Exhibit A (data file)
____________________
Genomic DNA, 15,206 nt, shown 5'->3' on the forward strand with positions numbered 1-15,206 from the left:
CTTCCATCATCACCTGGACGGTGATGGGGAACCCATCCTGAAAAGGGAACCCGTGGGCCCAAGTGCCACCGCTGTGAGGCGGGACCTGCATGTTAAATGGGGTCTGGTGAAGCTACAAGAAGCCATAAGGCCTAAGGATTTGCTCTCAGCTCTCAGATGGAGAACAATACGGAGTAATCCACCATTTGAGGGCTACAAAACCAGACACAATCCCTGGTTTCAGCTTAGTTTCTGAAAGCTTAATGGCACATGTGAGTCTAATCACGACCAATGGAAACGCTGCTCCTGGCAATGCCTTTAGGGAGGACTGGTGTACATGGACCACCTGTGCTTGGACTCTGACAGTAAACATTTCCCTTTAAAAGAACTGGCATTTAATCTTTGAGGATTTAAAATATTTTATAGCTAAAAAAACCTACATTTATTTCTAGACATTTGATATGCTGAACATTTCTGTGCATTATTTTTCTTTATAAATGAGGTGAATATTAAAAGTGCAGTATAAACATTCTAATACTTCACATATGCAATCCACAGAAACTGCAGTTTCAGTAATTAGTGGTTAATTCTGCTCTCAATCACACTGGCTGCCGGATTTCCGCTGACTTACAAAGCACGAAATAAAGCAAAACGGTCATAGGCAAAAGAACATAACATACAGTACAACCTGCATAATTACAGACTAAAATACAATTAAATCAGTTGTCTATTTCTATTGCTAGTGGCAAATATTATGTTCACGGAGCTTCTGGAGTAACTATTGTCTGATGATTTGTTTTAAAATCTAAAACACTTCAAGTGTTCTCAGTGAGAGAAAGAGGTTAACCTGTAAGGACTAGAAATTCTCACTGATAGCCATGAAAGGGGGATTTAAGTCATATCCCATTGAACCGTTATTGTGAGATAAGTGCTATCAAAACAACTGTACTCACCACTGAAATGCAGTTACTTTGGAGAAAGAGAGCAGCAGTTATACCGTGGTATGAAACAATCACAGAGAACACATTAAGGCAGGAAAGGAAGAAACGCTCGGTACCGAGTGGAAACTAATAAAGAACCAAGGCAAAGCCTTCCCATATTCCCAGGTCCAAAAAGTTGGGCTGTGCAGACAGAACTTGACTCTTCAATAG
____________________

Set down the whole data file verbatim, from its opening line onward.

Genomic DNA, 15,206 nt, shown 5'->3' on the forward strand with positions numbered 1-15,206 from the left:
CTTCCATCATCACCTGGACGGTGATGGGGAACCCATCCTGAAAAGGGAACCCGTGGGCCCAAGTGCCACCGCTGTGAGGCGGGACCTGCATGTTAAATGGGGTCTGGTGAAGCTACAAGAAGCCATAAGGCCTAAGGATTTGCTCTCAGCTCTCAGATGGAGAACAATACGGAGTAATCCACCATTTGAGGGCTACAAAACCAGACACAATCCCTGGTTTCAGCTTAGTTTCTGAAAGCTTAATGGCACATGTGAGTCTAATCACGACCAATGGAAACGCTGCTCCTGGCAATGCCTTTAGGGAGGACTGGTGTACATGGACCACCTGTGCTTGGACTCTGACAGTAAACATTTCCCTTTAAAAGAACTGGCATTTAATCTTTGAGGATTTAAAATATTTTATAGCTAAAAAAACCTACATTTATTTCTAGACATTTGATATGCTGAACATTTCTGTGCATTATTTTTCTTTATAAATGAGGTGAATATTAAAAGTGCAGTATAAACATTCTAATACTTCACATATGCAATCCACAGAAACTGCAGTTTCAGTAATTAGTGGTTAATTCTGCTCTCAATCACACTGGCTGCCGGATTTCCGCTGACTTACAAAGCACGAAATAAAGCAAAACGGTCATAGGCAAAAGAACATAACATACAGTACAACCTGCATAATTACAGACTAAAATACAATTAAATCAGTTGTCTATTTCTATTGCTAGTGGCAAATATTATGTTCACGGAGCTTCTGGAGTAACTATTGTCTGATGATTTGTTTTAAAATCTAAAACACTTCAAGTGTTCTCAGTGAGAGAAAGAGGTTAACCTGTAAGGACTAGAAATTCTCACTGATAGCCATGAAAGGGGGATTTAAGTCATATCCCATTGAACCGTTATTGTGAGATAAGTGCTATCAAAACAACTGTACTCACCACTGAAATGCAGTTACTTTGGAGAAAGAGAGCAGCAGTTATACCGTGGTATGAAACAATCACAGAGAACACATTAAGGCAGGAAAGGAAGAAACGCTCGGTACCGAGTGGAAACTAATAAAGAACCAAGGCAAAGCCTTCCCATATTCCCAGGTCCAAAAAGTTGGGCTGTGCAGACAGAACTTGACTCTTCAATAG